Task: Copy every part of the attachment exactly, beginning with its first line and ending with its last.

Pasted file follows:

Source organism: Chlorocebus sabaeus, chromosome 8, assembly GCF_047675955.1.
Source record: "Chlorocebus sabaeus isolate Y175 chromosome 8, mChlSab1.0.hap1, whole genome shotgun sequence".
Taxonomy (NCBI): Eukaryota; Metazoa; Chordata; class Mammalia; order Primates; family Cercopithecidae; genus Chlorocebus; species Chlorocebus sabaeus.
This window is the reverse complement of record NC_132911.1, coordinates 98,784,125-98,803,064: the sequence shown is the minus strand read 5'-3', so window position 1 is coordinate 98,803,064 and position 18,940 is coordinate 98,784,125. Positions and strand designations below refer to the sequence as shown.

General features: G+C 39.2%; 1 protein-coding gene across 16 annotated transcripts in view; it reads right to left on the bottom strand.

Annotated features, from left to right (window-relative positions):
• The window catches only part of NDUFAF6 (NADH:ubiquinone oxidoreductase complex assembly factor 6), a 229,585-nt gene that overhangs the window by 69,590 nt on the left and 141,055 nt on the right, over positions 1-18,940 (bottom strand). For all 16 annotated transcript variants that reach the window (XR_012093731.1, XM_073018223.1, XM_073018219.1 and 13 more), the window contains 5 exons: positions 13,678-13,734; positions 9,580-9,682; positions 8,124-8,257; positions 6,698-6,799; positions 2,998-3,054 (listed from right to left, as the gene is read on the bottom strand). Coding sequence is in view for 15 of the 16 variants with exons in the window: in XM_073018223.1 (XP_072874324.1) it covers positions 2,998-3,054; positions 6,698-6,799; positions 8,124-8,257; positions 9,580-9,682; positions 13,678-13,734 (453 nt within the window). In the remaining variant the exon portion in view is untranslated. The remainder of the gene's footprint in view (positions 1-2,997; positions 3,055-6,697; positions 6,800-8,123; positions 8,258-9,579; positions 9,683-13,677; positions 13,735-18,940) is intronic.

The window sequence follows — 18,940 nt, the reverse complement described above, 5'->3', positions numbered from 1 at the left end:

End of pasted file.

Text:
Source organism: Chlorocebus sabaeus, chromosome 8, assembly GCF_047675955.1.
Source record: "Chlorocebus sabaeus isolate Y175 chromosome 8, mChlSab1.0.hap1, whole genome shotgun sequence".
Taxonomy (NCBI): Eukaryota; Metazoa; Chordata; class Mammalia; order Primates; family Cercopithecidae; genus Chlorocebus; species Chlorocebus sabaeus.
This window is the reverse complement of record NC_132911.1, coordinates 98,784,125-98,803,064: the sequence shown is the minus strand read 5'-3', so window position 1 is coordinate 98,803,064 and position 18,940 is coordinate 98,784,125. Positions and strand designations below refer to the sequence as shown.

General features: G+C 39.2%; 1 protein-coding gene across 16 annotated transcripts in view; it reads right to left on the bottom strand.

Annotated features, from left to right (window-relative positions):
• The window catches only part of NDUFAF6 (NADH:ubiquinone oxidoreductase complex assembly factor 6), a 229,585-nt gene that overhangs the window by 69,590 nt on the left and 141,055 nt on the right, over positions 1-18,940 (bottom strand). For all 16 annotated transcript variants that reach the window (XR_012093731.1, XM_073018223.1, XM_073018219.1 and 13 more), the window contains 5 exons: positions 13,678-13,734; positions 9,580-9,682; positions 8,124-8,257; positions 6,698-6,799; positions 2,998-3,054 (listed from right to left, as the gene is read on the bottom strand). Coding sequence is in view for 15 of the 16 variants with exons in the window: in XM_073018223.1 (XP_072874324.1) it covers positions 2,998-3,054; positions 6,698-6,799; positions 8,124-8,257; positions 9,580-9,682; positions 13,678-13,734 (453 nt within the window). In the remaining variant the exon portion in view is untranslated. The remainder of the gene's footprint in view (positions 1-2,997; positions 3,055-6,697; positions 6,800-8,123; positions 8,258-9,579; positions 9,683-13,677; positions 13,735-18,940) is intronic.

The window sequence follows — 18,940 nt, the reverse complement described above, 5'->3', positions numbered from 1 at the left end: